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Metadata Management and Personalization


With the end of the year coming, ThinkDox has had some downtime from the usual hustle and bustle. We have taken this time to expand our understanding of Laserfiche.

As an example: in genetics, systems of classification are the basis of how we compare, sort, and define genes, cells, and animals in such a way that we can build groupings across experiments. Metadata and classification schema provide the exact same abilities to an ECM system – if they are deployed and managed properly.

This means that you are limiting the value of your ECM system if your classification structure is designed to protect records. Records are easy, low return on investment items to have in your ECM. Moving beyond records requires clear management practices to keep your metadata relevant and aligned with business processes.

To describe a thing, you need to understand a thing.

This is the basis of our five questions to build an EIM strategy. The key to managing metadata is understanding how users describe, share, and access information. Without the basic framework, your efforts to automate processes and ease search will fail.

The goal is to extend the records classification to encompass non-records. This provides a layer of descriptors that can be used to delineate between records and non-records that are produced as part of the same process. This is the key for dealing with the emailed purchase order, where the attachment is clearly a record but the email is likely only important until the PO is acted upon.

A rose by any other name….

ThinkDox is a Laserfiche reseller and implementer. We provide both initial systems deployment and integration services as well as long-term support. Laserfiche is a no-brainer for organizations with records management concerns. The unique metadata management terminology and management is a key selling point for records managers; however, unique can be a detriment for communicating value.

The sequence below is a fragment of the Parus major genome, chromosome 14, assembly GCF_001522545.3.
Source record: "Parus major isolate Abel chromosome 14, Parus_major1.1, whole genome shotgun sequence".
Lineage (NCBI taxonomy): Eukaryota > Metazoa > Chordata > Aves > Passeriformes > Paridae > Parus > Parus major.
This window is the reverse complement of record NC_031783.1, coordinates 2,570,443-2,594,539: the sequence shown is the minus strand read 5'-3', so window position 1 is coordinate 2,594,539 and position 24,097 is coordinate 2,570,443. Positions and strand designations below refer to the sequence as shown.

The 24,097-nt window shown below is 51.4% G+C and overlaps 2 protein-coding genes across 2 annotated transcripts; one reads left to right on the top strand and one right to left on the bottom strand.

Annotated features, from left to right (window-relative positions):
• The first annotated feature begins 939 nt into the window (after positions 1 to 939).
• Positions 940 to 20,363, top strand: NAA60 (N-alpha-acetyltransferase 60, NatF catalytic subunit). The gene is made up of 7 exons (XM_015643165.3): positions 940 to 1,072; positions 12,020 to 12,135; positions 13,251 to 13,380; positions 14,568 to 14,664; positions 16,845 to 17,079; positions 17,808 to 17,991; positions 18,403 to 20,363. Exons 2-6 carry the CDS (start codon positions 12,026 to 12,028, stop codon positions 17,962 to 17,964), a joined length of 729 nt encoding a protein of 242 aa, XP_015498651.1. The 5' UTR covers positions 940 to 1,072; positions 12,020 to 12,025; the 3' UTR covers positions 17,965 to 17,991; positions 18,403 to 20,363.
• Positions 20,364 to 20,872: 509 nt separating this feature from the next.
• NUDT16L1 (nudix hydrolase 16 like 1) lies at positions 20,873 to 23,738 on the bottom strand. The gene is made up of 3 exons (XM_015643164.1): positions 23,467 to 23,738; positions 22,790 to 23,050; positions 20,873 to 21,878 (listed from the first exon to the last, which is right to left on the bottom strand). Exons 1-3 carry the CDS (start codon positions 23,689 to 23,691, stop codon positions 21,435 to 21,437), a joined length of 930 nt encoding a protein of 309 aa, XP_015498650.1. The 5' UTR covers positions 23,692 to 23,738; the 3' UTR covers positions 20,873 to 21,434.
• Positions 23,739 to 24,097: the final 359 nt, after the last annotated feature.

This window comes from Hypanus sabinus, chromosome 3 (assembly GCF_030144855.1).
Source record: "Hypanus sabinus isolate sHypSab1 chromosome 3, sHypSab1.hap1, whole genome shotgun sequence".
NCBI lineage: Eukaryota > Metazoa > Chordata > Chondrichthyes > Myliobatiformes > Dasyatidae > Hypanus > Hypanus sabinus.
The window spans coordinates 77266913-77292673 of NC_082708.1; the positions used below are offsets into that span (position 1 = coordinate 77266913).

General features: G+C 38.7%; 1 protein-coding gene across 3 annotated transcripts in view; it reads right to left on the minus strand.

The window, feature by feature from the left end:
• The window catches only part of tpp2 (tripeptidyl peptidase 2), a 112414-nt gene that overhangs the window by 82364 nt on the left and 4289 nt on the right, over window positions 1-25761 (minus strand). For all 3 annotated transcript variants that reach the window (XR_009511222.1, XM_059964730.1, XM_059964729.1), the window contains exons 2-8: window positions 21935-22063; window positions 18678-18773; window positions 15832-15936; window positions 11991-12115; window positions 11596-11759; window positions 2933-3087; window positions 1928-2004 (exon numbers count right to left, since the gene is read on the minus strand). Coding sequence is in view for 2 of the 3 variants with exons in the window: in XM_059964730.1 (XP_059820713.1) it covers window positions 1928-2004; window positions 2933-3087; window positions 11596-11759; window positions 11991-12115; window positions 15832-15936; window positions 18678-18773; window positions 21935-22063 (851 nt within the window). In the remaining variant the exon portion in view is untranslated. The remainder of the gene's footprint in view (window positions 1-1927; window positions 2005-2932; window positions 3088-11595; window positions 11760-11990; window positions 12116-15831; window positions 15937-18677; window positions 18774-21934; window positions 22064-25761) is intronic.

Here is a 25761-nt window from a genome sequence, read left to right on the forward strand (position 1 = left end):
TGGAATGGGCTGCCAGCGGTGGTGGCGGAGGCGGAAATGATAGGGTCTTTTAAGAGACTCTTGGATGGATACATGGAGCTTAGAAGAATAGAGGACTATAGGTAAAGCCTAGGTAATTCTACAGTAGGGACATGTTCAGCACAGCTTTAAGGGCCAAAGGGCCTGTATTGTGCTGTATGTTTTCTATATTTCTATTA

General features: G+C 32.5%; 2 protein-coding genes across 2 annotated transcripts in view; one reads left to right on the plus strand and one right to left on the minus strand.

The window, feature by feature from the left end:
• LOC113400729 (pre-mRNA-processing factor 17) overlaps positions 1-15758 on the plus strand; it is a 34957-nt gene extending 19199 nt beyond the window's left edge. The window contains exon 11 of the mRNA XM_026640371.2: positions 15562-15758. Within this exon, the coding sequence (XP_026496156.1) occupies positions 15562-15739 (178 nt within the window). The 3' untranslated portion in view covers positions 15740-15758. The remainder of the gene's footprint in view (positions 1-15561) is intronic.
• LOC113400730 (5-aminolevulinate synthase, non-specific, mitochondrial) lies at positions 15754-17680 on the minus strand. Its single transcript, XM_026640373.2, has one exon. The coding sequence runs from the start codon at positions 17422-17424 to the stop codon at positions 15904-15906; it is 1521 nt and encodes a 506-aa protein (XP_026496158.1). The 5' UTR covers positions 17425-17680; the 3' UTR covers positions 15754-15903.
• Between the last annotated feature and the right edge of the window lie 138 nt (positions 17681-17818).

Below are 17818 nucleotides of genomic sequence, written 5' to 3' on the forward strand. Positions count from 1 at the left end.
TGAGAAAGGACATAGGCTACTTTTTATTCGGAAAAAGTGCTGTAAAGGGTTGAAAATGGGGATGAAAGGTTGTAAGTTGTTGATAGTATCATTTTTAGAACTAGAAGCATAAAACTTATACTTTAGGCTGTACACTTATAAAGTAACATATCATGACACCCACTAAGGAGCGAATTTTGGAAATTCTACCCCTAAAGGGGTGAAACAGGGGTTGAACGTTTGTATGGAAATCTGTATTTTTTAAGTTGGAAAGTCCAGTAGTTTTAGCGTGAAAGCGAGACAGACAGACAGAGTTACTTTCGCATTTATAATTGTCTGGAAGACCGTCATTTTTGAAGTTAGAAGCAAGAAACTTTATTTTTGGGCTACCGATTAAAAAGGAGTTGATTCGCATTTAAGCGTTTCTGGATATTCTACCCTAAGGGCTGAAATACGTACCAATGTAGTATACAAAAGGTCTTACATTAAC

We will use a metadata library created for EIM in healthcare as an example of how powerful metadata can be to both organizations of information and information security.

Laserfiche organizes metadata through templates. Templates are a grouping of descriptors that can be used to describe any piece of information – it is a very granular system. This can largely be thought of as a facet or taxonomy node where all of the metadata is related but describes different aspects of the same document(s).

For example, a set of templates was built that can be used to describe each step and the accompanying documents at each step of a hospital’s billing cycle. This will then be the basis of a process that takes the clinical notes and classifies them based on what finance needs to know to request payment.

In this example, dynamic fields have been provided so that the template can automatically populate additional metadata for each document. For clinical notes, the template “looks” for key terms like a specific ICD-10 code or disease description. This will then automatically add a finance related term. In this case, it would be the insurance billing code. This can then automatically queue up a workflow that is being used in the finance system—or directly in Laserfiche—for generating an invoice and alerting the appropriate employees. This then allows the use of a secondary tagging system to identify specific records or draft documents.

To further illustrate the power of metadata, a workflow was built that uses Laserfiche Forms to capture patient information. This automates the patient triage process by automatically linking the patient’s name to the ID already in the system. This can then be used for looking up existing records and starting a billing file in the background as service is provided.

Lastly, to show the full power of Laserfiche Forms when combined with a single, well-thought-out metadata strategy, the triage form contains a text field that will search for keywords via workflow. This starts the process for a variety of other processes and automations, including suggesting medical treatment and alternate treatment based on insurance authorizations.

A similar metadata management strategy can be designed and deployed for any industry. A metadata library provides a good starting point, but to see the real value from organizing information sources, there will still be expansion of this metadata to include organization-specific fields to each template and tag. As you end your year and plan for next year, consider adding a metadata management review to your information management task list.

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